In March 2019, governments of the world met in Brussels for the third donor conference on Syria and made major financial commitments to address the crisis. Izza Leghtas argues that to realize genuine improvements in the lives of Syrian refugees, donor efforts must extend beyond funding.
The Trump administration slashed the number of refugees it will permit into the United States next year by 30 percent. The new ceiling is 30,000 — that's 15,000 fewer than this year.
RI president Eric Schwartz joins NPR’s Morning Edition to discuss refugees in the United States.
Refugees International's President Eric Schwartz discusses a new UNHCR report on refugees and migrants arriving in Europe and at Europe's borders.
The U.N. is calling for an investigation into Myanmar’s violent crackdown last year against the Rohingya, a Muslim minority group. But Rohingya refugees in Bangladesh are finally receiving aid, and despite repatriation discussions, many are reluctant to return to the people who brutalized them. Nick Schifrin talks to special correspondent Tania Rashid and Refugees International's Dan Sullivan.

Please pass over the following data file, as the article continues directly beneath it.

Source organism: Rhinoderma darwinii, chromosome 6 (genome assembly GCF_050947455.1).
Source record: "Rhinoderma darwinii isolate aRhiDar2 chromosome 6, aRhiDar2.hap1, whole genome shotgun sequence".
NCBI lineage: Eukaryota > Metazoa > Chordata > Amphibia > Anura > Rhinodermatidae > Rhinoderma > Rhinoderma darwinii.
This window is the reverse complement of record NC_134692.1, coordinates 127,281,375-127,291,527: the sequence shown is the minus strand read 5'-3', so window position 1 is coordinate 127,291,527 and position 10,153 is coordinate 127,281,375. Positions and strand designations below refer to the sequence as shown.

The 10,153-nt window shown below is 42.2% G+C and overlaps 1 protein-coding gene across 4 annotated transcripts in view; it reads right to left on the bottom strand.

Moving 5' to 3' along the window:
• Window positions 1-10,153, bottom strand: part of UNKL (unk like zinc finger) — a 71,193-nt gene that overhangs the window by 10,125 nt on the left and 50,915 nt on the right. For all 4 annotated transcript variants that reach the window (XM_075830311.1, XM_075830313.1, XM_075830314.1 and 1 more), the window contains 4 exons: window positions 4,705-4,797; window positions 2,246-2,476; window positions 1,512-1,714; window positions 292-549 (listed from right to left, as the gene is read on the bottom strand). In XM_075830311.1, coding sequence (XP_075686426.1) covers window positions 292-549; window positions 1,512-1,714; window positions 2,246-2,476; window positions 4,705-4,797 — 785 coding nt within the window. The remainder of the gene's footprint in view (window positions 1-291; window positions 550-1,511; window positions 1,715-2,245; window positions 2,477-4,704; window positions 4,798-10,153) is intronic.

A United Nations-mandated Fact-Finding Mission issued a scathing report documenting Myanmar security forces' violence against the country's ethnic Rohingya Muslim population last year.
RI’s Daniel Sullivan joins NPR’s All Things Considered to discuss the treatment of Rohingya Muslims in Myanmar.
The Trump Administration is talking about drastically reducing the number of refugees permitted into the U.S. next year. The cutback has forced Refugees International - a leading advocacy organization that previously focused only on refugee crises overseas - to intervene here in the U.S. Andrea Mitchell is joined by Eric Schwartz, President of Refugees International, to discuss.
On July 19, 1979, thirty-nine years ago, Refugees International undertook its first large-scale public advocacy effort on behalf of refugees. On that date, then-executive director Diane Lawson, along with one of RI’s founders Michael Morrissey, published a full-page ad in the Washington Post. Addressed to U.S. senators and representatives, the advocacy letter called for increased support for Indochinese refugees and set the course for our organization’s decades-long commitment to advocating for lifesaving action.